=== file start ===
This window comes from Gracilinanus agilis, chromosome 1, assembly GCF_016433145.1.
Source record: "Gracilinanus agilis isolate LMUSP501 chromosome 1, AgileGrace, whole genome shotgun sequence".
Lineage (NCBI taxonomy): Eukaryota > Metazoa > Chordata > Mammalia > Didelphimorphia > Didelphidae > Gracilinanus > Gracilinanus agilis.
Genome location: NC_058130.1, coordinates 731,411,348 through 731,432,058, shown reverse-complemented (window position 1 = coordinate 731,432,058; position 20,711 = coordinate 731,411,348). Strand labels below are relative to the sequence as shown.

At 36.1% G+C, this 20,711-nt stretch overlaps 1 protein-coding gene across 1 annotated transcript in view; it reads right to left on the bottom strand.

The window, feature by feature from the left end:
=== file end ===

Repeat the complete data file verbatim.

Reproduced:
This window comes from Gracilinanus agilis, chromosome 1, assembly GCF_016433145.1.
Source record: "Gracilinanus agilis isolate LMUSP501 chromosome 1, AgileGrace, whole genome shotgun sequence".
Lineage (NCBI taxonomy): Eukaryota > Metazoa > Chordata > Mammalia > Didelphimorphia > Didelphidae > Gracilinanus > Gracilinanus agilis.
Genome location: NC_058130.1, coordinates 731,411,348 through 731,432,058, shown reverse-complemented (window position 1 = coordinate 731,432,058; position 20,711 = coordinate 731,411,348). Strand labels below are relative to the sequence as shown.

At 36.1% G+C, this 20,711-nt stretch overlaps 1 protein-coding gene across 1 annotated transcript in view; it reads right to left on the bottom strand.

The window, feature by feature from the left end: